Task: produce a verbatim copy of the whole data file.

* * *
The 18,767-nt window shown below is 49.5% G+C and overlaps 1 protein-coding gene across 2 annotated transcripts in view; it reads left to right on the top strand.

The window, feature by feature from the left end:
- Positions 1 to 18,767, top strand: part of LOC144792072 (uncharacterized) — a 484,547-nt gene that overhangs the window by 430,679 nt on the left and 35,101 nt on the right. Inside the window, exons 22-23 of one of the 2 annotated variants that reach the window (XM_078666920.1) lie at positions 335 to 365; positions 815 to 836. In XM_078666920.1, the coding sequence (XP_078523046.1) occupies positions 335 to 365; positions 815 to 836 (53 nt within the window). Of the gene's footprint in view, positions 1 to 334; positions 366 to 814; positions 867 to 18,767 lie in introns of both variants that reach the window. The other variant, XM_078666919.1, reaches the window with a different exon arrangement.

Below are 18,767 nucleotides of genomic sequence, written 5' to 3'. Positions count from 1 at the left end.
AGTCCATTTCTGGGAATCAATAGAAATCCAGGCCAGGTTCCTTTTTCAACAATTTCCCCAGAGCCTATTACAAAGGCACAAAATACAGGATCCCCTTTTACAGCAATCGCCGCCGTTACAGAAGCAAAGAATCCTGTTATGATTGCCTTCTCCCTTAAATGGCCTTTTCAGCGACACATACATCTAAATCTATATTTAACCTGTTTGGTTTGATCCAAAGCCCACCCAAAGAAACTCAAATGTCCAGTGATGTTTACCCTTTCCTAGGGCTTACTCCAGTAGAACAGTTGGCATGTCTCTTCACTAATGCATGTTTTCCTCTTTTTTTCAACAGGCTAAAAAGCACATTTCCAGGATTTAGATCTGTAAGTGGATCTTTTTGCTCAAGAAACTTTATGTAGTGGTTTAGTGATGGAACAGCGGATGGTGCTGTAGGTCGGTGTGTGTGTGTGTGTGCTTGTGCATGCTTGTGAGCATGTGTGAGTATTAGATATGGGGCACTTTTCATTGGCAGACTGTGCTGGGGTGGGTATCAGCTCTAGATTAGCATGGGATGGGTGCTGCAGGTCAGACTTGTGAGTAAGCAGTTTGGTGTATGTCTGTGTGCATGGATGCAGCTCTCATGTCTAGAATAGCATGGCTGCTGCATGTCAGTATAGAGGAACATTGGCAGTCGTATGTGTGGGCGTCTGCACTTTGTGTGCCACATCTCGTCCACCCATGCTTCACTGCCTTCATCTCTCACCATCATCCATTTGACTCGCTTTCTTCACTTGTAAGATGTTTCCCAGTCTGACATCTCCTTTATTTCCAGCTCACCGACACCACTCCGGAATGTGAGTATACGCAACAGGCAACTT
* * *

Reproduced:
The 18,767-nt window shown below is 49.5% G+C and overlaps 1 protein-coding gene across 2 annotated transcripts in view; it reads left to right on the top strand.

The window, feature by feature from the left end:
- Positions 1 to 18,767, top strand: part of LOC144792072 (uncharacterized) — a 484,547-nt gene that overhangs the window by 430,679 nt on the left and 35,101 nt on the right. Inside the window, exons 22-23 of one of the 2 annotated variants that reach the window (XM_078666920.1) lie at positions 335 to 365; positions 815 to 836. In XM_078666920.1, the coding sequence (XP_078523046.1) occupies positions 335 to 365; positions 815 to 836 (53 nt within the window). Of the gene's footprint in view, positions 1 to 334; positions 366 to 814; positions 867 to 18,767 lie in introns of both variants that reach the window. The other variant, XM_078666919.1, reaches the window with a different exon arrangement.

Below are 18,767 nucleotides of genomic sequence, written 5' to 3'. Positions count from 1 at the left end.
AGTCCATTTCTGGGAATCAATAGAAATCCAGGCCAGGTTCCTTTTTCAACAATTTCCCCAGAGCCTATTACAAAGGCACAAAATACAGGATCCCCTTTTACAGCAATCGCCGCCGTTACAGAAGCAAAGAATCCTGTTATGATTGCCTTCTCCCTTAAATGGCCTTTTCAGCGACACATACATCTAAATCTATATTTAACCTGTTTGGTTTGATCCAAAGCCCACCCAAAGAAACTCAAATGTCCAGTGATGTTTACCCTTTCCTAGGGCTTACTCCAGTAGAACAGTTGGCATGTCTCTTCACTAATGCATGTTTTCCTCTTTTTTTCAACAGGCTAAAAAGCACATTTCCAGGATTTAGATCTGTAAGTGGATCTTTTTGCTCAAGAAACTTTATGTAGTGGTTTAGTGATGGAACAGCGGATGGTGCTGTAGGTCGGTGTGTGTGTGTGTGTGCTTGTGCATGCTTGTGAGCATGTGTGAGTATTAGATATGGGGCACTTTTCATTGGCAGACTGTGCTGGGGTGGGTATCAGCTCTAGATTAGCATGGGATGGGTGCTGCAGGTCAGACTTGTGAGTAAGCAGTTTGGTGTATGTCTGTGTGCATGGATGCAGCTCTCATGTCTAGAATAGCATGGCTGCTGCATGTCAGTATAGAGGAACATTGGCAGTCGTATGTGTGGGCGTCTGCACTTTGTGTGCCACATCTCGTCCACCCATGCTTCACTGCCTTCATCTCTCACCATCATCCATTTGACTCGCTTTCTTCACTTGTAAGATGTTTCCCAGTCTGACATCTCCTTTATTTCCAGCTCACCGACACCACTCCGGAATGTGAGTATACGCAACAGGCAACTT